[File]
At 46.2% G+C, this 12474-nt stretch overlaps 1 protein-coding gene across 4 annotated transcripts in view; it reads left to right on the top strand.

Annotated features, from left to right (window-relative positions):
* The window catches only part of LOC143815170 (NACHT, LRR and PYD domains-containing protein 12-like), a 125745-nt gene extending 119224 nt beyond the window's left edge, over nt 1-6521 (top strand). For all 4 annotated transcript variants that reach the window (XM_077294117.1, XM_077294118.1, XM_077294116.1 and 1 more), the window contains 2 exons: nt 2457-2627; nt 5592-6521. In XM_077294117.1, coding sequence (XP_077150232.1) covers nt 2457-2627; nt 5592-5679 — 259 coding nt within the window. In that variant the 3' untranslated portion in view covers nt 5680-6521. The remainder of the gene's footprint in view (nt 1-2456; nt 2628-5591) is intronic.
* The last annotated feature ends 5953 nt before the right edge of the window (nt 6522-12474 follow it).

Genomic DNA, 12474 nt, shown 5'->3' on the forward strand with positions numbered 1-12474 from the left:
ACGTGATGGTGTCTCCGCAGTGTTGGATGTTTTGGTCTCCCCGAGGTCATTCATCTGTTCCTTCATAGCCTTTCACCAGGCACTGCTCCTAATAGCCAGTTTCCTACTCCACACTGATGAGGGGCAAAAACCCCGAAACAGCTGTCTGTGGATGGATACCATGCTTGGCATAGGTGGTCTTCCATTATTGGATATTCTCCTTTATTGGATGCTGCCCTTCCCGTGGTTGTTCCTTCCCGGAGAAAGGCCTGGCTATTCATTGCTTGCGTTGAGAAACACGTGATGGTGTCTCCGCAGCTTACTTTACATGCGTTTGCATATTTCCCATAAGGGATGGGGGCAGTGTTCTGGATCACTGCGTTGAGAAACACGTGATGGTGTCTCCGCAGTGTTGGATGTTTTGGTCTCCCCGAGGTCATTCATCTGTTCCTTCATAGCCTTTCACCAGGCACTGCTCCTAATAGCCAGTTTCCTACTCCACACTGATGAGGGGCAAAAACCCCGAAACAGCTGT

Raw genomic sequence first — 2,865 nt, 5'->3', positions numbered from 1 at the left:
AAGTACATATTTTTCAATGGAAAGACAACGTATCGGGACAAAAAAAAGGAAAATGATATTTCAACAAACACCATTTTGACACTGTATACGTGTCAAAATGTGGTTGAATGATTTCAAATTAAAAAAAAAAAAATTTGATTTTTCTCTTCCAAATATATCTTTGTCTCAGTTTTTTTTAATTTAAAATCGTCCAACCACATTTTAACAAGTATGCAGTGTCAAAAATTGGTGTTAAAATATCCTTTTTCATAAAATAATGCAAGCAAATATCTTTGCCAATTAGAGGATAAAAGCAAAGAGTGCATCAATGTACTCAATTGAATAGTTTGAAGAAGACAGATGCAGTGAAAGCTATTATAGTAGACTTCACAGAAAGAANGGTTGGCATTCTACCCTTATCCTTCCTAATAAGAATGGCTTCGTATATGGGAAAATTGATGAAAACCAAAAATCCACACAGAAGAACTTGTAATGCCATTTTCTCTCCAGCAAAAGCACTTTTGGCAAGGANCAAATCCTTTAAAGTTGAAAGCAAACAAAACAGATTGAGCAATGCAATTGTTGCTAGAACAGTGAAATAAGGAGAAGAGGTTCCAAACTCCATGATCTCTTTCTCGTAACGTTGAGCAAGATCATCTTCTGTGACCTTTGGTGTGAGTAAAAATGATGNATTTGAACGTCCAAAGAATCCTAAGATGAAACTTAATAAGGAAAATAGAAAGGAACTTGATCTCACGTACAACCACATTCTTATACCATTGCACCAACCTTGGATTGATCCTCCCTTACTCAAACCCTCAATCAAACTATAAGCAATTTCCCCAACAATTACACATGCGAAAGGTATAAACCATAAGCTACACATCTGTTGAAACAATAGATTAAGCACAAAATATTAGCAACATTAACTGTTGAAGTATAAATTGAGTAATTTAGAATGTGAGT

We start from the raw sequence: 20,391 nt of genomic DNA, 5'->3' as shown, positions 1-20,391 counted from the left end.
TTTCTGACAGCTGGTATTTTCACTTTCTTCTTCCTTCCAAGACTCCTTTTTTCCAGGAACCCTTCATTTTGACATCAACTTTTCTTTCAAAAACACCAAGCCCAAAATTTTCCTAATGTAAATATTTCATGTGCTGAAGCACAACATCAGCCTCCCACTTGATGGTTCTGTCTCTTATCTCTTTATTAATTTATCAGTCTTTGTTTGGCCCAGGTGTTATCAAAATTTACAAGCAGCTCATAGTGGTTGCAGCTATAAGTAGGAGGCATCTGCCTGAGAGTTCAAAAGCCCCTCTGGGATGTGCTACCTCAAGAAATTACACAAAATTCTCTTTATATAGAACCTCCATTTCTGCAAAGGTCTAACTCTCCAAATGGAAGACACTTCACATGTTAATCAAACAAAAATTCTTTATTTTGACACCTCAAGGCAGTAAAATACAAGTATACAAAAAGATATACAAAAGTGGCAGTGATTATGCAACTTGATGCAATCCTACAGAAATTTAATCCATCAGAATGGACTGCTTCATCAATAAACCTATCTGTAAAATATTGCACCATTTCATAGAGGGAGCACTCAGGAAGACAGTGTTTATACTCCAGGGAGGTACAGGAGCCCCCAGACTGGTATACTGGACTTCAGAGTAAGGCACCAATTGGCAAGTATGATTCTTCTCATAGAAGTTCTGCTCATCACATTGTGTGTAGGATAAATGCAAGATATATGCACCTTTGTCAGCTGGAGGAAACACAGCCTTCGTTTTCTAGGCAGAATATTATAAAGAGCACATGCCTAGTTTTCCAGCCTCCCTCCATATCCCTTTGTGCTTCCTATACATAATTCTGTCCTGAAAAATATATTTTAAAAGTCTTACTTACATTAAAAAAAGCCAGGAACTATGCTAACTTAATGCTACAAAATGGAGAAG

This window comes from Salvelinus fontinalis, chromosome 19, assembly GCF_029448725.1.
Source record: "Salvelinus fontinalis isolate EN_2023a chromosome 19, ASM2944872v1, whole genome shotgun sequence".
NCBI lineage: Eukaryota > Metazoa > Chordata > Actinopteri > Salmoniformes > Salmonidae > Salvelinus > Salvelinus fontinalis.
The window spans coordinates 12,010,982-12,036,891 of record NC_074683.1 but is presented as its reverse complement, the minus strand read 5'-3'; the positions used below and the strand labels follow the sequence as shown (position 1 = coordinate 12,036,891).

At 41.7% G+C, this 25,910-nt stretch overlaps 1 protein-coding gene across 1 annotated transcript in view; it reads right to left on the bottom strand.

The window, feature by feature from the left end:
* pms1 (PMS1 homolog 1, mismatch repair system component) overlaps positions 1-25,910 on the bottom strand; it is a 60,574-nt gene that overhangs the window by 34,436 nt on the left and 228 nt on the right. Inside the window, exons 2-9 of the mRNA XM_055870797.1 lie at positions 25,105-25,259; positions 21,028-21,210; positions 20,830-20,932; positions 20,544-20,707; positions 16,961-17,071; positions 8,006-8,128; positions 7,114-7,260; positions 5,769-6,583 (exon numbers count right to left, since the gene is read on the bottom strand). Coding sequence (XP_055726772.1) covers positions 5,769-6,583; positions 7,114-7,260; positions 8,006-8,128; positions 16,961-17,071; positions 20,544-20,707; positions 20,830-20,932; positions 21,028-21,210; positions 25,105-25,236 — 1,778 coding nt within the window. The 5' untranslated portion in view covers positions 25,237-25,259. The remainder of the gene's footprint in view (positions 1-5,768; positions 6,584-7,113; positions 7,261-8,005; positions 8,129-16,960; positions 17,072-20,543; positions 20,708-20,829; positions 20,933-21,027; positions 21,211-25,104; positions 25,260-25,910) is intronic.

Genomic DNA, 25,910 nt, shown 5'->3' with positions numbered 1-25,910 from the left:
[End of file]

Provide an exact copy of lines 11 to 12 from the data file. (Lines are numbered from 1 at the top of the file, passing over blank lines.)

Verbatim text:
This window comes from Salvelinus fontinalis, chromosome 19, assembly GCF_029448725.1.
Source record: "Salvelinus fontinalis isolate EN_2023a chromosome 19, ASM2944872v1, whole genome shotgun sequence".